INTERPRETER WORKSHOP
WELCOME!
Revision
• So this is a revision of a workshop I did a
few years ago for beginning interpreters.
It will have most of the info from class, so
you can just read through this and get the
same info!
Workshop overview and Schedule
• Code of ethics
• Professional conduct and culture
• The interpreting process
• Professional memberships
• Networking
History of Interpreting
• Since the tower of Babel there have been
interpreters.
• Interpreters for the Deaf: no distinction
between “helper” and interpreter until the
1960s.
• Ball State University, Muncie Indiana 1964
the Registry of Interpreters for the Deaf
was organized.
Helpers vs Interpreters
• In the beginning, “interpreters” were
parents, siblings, friends and pastors.
• Confidentiality and autonomy were issues.
• No professional Interps until Registry of
Interpreters for the Deaf.
NOTE: not ASL interpreters, not
“sign language” but “for the Deaf”.
• These “helpers” were moms and dads and
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brothers and sisters and kids and pastors
Evolved into Interpreters
Originally, idea of “Interp as a machine” to avoid
the paternalism of the past
Later, interps were seen as “Language
facilitators”
Currently, bi-lingual/bi-cultural model is prefered
INTERPRETER
ASL to English
English to ASL
Transliterator
Visual English to Signed English
SEE I
SEE II
Cued Speech
PSE
LOVE
MCE
Other Terps
• Oral Interpreters- for oral deaf
• Tactile Interpreters (Deaf blind)
• Foreign Sign Language Interpreters (Russian,
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German,etc)
GESTUNO Interpreters (created international sign)
MLS (Minimum Language Skills) Interpreters
Team Interpreters (switch back and forth)
3 way interpreters (multi-language or system)
Backup interpreters (help catch signs, supply words, etc)
Turn taking relays (fatigue factors)
Mentoring (brings coach)
Types of Interpreting
Simultaneous- signing or voicing at
the same time someone is voicing
or signing- most common method
in ASL
Consecutive- each language stops
as other is used. Often used in
two vocal languages.
RID- CODE OF ETHICS
1. Interpreters/transliterators
shall keep all assignmentrelated information strictly
confidential
Answering any of these questions
would violate confidentiality- even
if asked by the parent…
• How many Deaf were at the public
meeting?
• Was Johnny in school today?
• Were there any problems in class?
• What doctor’s office did you visit?
• Does Suzy have that class?
Number Two
Interpreters/transliterators shall
render
the message faithfully, always
conveying the content and spirit of the
speaker using language most readily
understood by the person(s) whom they
serve.
What do you think?
• Speaker is giving wrong information
• Deaf person is lying and you know it
• You are totally opposed to the views of
the speaker.
The interpreter cannot interject or modify,
but must still do the job.
Number Three
Interpreters/transliterators
hall not counsel, advise
or interject personal
opinions.
What do you think?
• The speaker is talking about abortion in a
very militant, one sided fashion. You are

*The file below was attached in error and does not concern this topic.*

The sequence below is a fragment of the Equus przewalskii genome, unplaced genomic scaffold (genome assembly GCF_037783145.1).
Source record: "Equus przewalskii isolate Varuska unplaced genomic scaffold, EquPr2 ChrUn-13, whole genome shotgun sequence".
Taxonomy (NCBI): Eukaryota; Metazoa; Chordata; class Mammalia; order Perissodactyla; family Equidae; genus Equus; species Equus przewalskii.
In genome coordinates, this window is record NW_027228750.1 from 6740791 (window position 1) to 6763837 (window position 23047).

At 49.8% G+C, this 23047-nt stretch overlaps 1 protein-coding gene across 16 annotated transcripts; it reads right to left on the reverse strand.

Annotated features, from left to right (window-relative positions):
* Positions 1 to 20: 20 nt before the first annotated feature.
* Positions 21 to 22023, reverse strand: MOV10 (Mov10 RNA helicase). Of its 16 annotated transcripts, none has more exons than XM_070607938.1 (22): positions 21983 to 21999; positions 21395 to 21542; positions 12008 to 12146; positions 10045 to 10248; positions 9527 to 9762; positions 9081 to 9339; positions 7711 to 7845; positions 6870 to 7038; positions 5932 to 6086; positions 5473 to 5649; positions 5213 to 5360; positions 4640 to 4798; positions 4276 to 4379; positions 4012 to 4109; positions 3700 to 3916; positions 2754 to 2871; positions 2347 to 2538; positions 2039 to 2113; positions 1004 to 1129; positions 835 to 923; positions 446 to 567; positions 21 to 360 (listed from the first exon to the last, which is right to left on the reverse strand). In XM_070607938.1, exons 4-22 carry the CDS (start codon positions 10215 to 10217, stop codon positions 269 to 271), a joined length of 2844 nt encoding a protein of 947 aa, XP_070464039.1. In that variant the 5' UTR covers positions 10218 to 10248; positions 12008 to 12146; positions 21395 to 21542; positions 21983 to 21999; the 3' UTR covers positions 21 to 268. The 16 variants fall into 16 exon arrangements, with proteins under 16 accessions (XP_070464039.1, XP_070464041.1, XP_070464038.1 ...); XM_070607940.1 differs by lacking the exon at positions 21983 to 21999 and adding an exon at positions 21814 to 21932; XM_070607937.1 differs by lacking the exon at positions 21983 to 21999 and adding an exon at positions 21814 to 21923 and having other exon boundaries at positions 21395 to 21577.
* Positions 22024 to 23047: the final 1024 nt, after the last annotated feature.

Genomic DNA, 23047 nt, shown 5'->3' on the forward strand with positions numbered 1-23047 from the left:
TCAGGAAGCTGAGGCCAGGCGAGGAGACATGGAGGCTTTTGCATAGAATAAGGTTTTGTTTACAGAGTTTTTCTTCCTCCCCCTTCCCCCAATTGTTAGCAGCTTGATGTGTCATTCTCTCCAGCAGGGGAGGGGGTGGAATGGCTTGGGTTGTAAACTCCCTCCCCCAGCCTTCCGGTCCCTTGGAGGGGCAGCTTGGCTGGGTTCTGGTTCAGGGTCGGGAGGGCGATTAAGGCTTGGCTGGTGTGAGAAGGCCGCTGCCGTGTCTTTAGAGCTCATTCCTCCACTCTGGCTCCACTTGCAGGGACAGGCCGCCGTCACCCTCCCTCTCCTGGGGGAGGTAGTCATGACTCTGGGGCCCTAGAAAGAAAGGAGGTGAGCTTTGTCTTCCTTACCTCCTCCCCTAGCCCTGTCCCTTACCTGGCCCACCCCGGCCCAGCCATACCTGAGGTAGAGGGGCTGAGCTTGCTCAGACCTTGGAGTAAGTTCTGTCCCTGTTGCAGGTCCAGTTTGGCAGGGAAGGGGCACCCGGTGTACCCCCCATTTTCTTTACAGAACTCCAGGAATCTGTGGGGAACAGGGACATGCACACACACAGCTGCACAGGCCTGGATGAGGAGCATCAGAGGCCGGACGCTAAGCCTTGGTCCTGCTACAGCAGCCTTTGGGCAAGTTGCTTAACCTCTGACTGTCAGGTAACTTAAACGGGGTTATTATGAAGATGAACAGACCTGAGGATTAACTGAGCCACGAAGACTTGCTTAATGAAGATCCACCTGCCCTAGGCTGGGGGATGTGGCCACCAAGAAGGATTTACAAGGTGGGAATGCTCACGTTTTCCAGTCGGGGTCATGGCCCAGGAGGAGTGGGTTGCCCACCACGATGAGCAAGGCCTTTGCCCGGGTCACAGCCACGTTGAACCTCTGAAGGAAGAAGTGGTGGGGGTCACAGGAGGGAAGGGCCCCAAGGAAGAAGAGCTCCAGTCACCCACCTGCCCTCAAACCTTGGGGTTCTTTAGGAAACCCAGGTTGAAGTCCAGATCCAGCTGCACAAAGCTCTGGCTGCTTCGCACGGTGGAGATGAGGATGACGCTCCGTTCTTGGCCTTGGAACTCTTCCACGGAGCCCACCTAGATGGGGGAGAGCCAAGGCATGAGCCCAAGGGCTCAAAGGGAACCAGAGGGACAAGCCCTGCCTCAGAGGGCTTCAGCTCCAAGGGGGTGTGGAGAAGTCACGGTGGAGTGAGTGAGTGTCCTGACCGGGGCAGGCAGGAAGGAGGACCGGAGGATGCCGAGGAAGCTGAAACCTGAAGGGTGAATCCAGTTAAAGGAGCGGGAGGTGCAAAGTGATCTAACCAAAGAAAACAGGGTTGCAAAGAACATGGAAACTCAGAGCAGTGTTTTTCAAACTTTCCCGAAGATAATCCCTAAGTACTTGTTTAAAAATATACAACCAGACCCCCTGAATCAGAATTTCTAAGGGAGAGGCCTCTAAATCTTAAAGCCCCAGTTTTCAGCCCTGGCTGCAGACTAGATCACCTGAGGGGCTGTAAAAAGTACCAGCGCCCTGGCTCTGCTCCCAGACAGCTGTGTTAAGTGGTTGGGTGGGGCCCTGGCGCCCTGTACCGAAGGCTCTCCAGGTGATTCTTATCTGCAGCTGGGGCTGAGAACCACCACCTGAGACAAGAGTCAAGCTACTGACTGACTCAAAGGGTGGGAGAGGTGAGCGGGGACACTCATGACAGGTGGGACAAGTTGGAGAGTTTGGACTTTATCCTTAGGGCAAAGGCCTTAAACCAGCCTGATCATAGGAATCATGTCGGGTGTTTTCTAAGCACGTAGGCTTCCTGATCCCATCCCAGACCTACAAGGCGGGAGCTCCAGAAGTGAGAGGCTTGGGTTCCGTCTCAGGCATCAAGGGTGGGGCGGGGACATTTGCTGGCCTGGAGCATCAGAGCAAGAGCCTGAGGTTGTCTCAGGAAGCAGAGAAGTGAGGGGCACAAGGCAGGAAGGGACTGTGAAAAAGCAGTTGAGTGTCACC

totally in disagreement, and can see the
client being swayed toward the speaker’s
POV
• The Deaf client asks you “what do you
think?” on a break.
Number Four
Interpreters/transliterators
shall accept assignments
using discretion with regard
to skill, setting, and the
consumers involved.
What do you think?
• You are asked to interpret a play that you
love, but you are given one day to
prepare.
• You are asked to interpret in court “just to
fill in”.
Number Five
Interpreters/transliterators
shall request compensation
for services in a
professional and judicious
manner.
What do you think?
• “I am just a beginning interpreter, maybe
I shouldn’t get paid”.
• By asking for compensation, we help
establish the value of our service, and
thus the profession as a whole.
Number Six
Interpreters/transliterators
shall function in a manner
appropriate to the
situation.
What do you think?
• Professional working attire, what is it?
• Professional manner?
• What is a low profile?
Interps must conduct themselves
appropriate to the situation.
Number Seven
Interpreters/transliterators shall strive to
further their knowledge and skills
through participation in work-shops,
professional meetings, interaction with
professional colleagues, and reading of
current literature in the field.
What do you think?
• What does this mean?
• Do I have to join RID and NAD? (see
number eight)
Number Eight
Interpreters/transliterators, by
virtue of membership or
certification by the RID, Inc.,
shall strive to maintain high
professional standards in
compliance with the Code of
Ethics.
WHAT DOES THIS ONE MEAN??
Uggg!
Nearly every profession required association
memberships, skills assessment and
continuing education. Membership dues
are just a fact of professional life. 
You might give this some thought:
Think of a Standard
Determine a scenario in which this might be
applied.
What are some challenges to it for you
personally?
What is its purpose?
Your Expectations
The next side was
really for the
workshop, but you can
think about it too…
Homework: Reflections
• The purpose of this assignment is to allow you the opportunity to reflect
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upon yourself as a professional interpreter. Please discuss the following
ideas.
Begin by describing your current work situation, your educational level and
try to give an objective description of your interpreting skills. What kinds of